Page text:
“King Steven,” Tony said, bowing deep and trying to conceal his confusion.

“You are most welcome, Prince Anthony,” the king repeated, then added, “I mean no offense . . . but aren’t you cold, atired thus?”

“It’s traditional,” Tony said with a shrug. The rings through his nipples shook with the movement and sent the web of delicate chains tinkling under the translucent silks that draped his torso.

“Don’t you like it, Your Majesty?” Tony asked cheekily. The King blushed and Tony felt oddly delighted by it.

“I, uh,” The king’s eyes roamed him, up and down, then he blushed brighter. “Let us go sit by the fire where you’ll be warm.”

“As you wish,” Tony said, and couldn’t resist adding, though it probably wasn’t wise or polite, “O Mighty Dragon-slayer King.”

“Oh, that,” King Steven said, looking embarrassed, as he clambered off of his throne and led Tony to two carved chairs by the great hearth. “I’m afraid that story is getting quite out of hand.”

The King gestured for Tony to sit first. As the warmth of the fire poured over him, Tony felt a flicker of gratitude. It was far more comfortable here.

“There’s a good deal of exaggeration, I’m afraid.” The king gestured to himself with a rueful smile as he took his seat. “No doubt you're disappointed,” he said.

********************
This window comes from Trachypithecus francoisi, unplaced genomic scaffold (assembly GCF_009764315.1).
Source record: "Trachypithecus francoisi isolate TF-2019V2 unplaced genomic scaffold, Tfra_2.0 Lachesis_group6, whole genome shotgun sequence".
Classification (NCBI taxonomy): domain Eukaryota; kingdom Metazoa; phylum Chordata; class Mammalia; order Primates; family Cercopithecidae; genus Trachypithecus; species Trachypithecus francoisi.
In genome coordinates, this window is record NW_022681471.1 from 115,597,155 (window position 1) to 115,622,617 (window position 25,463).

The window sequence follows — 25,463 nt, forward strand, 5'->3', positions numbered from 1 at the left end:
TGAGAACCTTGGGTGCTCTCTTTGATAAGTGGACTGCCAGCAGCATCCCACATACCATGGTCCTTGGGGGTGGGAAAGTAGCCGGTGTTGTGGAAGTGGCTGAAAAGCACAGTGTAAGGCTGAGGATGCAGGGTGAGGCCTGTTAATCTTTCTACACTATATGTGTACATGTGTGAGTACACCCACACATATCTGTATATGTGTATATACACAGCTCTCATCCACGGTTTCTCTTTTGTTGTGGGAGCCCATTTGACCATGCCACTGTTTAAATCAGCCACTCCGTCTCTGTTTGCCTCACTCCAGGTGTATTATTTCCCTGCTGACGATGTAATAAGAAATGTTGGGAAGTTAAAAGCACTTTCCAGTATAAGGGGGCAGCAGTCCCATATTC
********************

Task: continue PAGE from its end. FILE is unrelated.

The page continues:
“You didn’t defeat the dragon yourself, did you?” Tony asked bluntly.

“Oh, no, I did,” Steven said with a shrug. “I just didn’t slay it.”

“What?”

“Well, she was laying waste to our forests, fields, and livestock,” Steven said, “She had already killed some of our best knights and the poor king--and Bucky’d lost his arm to her--so I challenged her to a duel of wit instead.”

“You what?”

“Riddles,” Steven said with another shrug. “Dragons love riddles. And they take oaths very seriously. I talked her into a battle of the mind; and if I won, she’d cease to ravage our land and instead protect us from invaders. She’s welcome to eat any invading armies that may come to our shores.”

“Riddles,” Tony repeated. He couldn’t help but laugh. “This is the terrifying King to whom I’ve been sent as tribute!”

Steven shrugged again.